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For most us, continental drift has been no more than a scientific curiosity. That is about to change as it impacts the way we use our GPS devices to describe real world locations.
Industry old timers will remember the transition from AGD66 to GDA84 as Australians synchronised their model for the shape of the earth to match that of the GPS constellation. For a brief time around 1984, the coordinates shown on our maps exactly matched those we read on our GPS. That is no longer the case.
Continental drift is as old as the earth. Gondwanaland split up millions of years ago as South Africa, Australia and Antarctica went their separate way. While we rarely get the 5 metres of horizontal movement observed the day after the 2011 Japanese tsunami, the continents are in constant motion.
As there is no reliable fixed point for the GPS constellation to reference, readings for all satellited based positioning systems (including GPS) are adjusted to the average of around 800 ground stations that make up the International Terrestrial Reference Framework.
Since 1984, Australia has been moving at around 7cms a year relative to the average of other locations in the network.
The earth will move as it wishes. The only way to lock our maps with the Global Positioning Network is to update the maps. That is where GDA2020 comes in. GDA 2020 locks our mapping datum to where we expect the Australian continent to be in 2020. For maps that user the GDA2020 datum, the displacement between map locations and GPS coordinates will be no more than about 20 cm between 2017 and 2035. That is within the error of all but the very best GPS receivers.
Potential positioning errors of a few meters is what we have learned to live with from our consumer mobile devices. That will change over the coming years as vendors continue to invest in positioning technology and new satellite constellations climb into the sky.
The good news is that software like Konect works with the standard Location Services module of modern mobile devices and will automatically adapt to the expected improvements in Satellite Positioning systems. Konect will provide the best location fix available from your device, whether that comes from GPS constellation or a combination of a dozen other satellite constellations that are on line or soon will be. We can start using GDA2020 as soon as cartographers convert our maps. Plotting locations on mobile maps will then become a whole lot easier and more accurate.
For more information about GDA2020, see http://www.icsm.gov.au/gda2020/faqs-2.html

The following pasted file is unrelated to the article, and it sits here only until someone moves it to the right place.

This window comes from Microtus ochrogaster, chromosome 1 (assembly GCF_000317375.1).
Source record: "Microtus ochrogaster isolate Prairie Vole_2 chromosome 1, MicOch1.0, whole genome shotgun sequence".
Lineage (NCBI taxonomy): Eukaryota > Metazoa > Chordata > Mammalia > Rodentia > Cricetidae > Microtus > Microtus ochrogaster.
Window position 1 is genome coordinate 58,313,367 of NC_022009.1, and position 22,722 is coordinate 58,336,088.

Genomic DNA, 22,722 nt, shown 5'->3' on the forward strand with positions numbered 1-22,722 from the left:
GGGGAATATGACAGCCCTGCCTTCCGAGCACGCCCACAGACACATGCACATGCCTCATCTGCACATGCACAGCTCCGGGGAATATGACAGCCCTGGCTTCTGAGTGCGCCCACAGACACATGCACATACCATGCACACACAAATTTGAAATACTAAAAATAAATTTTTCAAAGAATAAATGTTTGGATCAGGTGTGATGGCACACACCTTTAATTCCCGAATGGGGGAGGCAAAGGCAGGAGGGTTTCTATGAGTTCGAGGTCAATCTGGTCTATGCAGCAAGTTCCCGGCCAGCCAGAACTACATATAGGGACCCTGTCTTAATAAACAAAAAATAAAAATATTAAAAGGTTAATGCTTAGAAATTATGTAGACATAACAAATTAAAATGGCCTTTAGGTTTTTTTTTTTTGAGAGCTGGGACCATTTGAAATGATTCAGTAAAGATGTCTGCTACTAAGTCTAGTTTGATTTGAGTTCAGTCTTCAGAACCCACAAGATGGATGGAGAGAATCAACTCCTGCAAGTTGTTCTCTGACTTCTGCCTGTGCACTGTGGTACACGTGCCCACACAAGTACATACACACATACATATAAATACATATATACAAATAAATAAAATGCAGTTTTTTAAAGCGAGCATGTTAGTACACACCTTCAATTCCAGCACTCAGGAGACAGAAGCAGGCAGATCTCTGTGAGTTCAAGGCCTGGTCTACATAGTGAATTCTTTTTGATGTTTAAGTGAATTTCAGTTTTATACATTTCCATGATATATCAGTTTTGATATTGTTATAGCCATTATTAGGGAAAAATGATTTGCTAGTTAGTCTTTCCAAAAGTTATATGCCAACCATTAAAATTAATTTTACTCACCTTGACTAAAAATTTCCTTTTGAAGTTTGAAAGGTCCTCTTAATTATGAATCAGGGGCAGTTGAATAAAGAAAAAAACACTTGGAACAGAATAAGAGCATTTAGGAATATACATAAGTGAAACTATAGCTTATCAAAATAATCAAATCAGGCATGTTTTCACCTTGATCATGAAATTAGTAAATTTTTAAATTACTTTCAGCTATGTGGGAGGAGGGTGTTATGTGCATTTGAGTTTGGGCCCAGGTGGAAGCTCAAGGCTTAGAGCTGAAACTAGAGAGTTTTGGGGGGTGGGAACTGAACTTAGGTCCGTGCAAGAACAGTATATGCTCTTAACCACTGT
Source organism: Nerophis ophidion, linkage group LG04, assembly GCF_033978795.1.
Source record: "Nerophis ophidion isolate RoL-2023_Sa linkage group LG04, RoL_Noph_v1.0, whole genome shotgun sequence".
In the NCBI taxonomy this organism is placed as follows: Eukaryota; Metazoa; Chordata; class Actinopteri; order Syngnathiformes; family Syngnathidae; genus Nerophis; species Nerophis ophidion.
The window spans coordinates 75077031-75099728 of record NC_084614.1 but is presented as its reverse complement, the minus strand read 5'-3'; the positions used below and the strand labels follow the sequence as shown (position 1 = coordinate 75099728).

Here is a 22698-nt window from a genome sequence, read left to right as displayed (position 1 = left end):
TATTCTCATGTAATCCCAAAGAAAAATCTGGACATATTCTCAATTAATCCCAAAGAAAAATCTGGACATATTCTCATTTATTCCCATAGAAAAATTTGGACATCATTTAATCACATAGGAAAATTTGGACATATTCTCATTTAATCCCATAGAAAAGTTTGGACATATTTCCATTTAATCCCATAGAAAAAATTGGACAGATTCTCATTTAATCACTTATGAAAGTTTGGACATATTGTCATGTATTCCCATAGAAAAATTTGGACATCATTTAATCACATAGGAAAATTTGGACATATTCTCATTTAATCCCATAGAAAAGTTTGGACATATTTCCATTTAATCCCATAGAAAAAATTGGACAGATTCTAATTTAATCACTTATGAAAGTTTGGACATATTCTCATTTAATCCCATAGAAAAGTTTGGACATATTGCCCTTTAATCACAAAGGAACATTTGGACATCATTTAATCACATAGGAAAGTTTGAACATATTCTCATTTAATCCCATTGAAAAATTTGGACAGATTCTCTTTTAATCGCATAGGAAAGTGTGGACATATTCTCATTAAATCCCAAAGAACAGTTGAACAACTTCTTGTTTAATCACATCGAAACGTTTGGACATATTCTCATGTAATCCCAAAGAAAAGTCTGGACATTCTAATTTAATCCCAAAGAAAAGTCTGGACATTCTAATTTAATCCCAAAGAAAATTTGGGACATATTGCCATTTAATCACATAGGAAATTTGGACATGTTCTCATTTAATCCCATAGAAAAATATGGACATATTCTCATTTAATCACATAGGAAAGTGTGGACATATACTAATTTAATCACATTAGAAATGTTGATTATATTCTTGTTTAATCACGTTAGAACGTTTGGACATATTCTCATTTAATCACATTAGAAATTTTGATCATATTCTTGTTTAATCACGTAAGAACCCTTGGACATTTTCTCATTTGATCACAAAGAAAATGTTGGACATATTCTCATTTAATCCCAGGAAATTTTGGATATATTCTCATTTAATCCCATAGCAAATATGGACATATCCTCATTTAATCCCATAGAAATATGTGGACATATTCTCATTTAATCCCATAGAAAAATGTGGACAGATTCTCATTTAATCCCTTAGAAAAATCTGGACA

Ken Moule from Global GBM will speak at the SEGRA conference in Albany in October. SEGRA stands for Sustainable Economic Growth for Regional Australia and the conference is well supported by Local Government Organisations across Australia and the Federal Department of Regional Development.
Ken’s presentation builds on experiences gained in developing the Geotourism Brisbane App in partnership with the Geological Society of Australia. The original geotourism concept has now grown to embrace multiple themes of interest that include Ecotourism, Agritourism, Cultural Heritage, Experiential travel and many other.
Because we don’t normally travel with a team of specialist tour guides, we often walk across the land with no knowledge of the depth of interest available. In association with stakeholders across the country, Global GBM will be developing a national coverage of visitor information that will focus on the wonders of our natural environment.
Konect will be adapted to allow Local Government and Community groups to easily enter local content. This will be consolidated into a central database to support self-guided tours across the nation. A visitor will scribe a region of interest and a select a number of information themes to automatically customise their personal visitor experience.
The economic driver is from various regions who wish to showcase their natural environment to encourage visitors to spend a little longer in their part of the country.
For more information about participating in this exciting venture, e-mail firstname.lastname@example.org.
Our Australian-based support and development team continue to add features and refine our Konect Mobile Workforce platform. In our June update we announced Off-line Operation, Advance Linking and User Roles as new features.
Since then we have been building tools to make it easier to integrate Konect with a range of external business processes. It’s now easy to export selected records to Excel or GIS files, edit those in external software and merge selected changes back into the Konect database.
We have also added new drawing tools so both field crews and supervisors can add annotations and explanation text to photographs.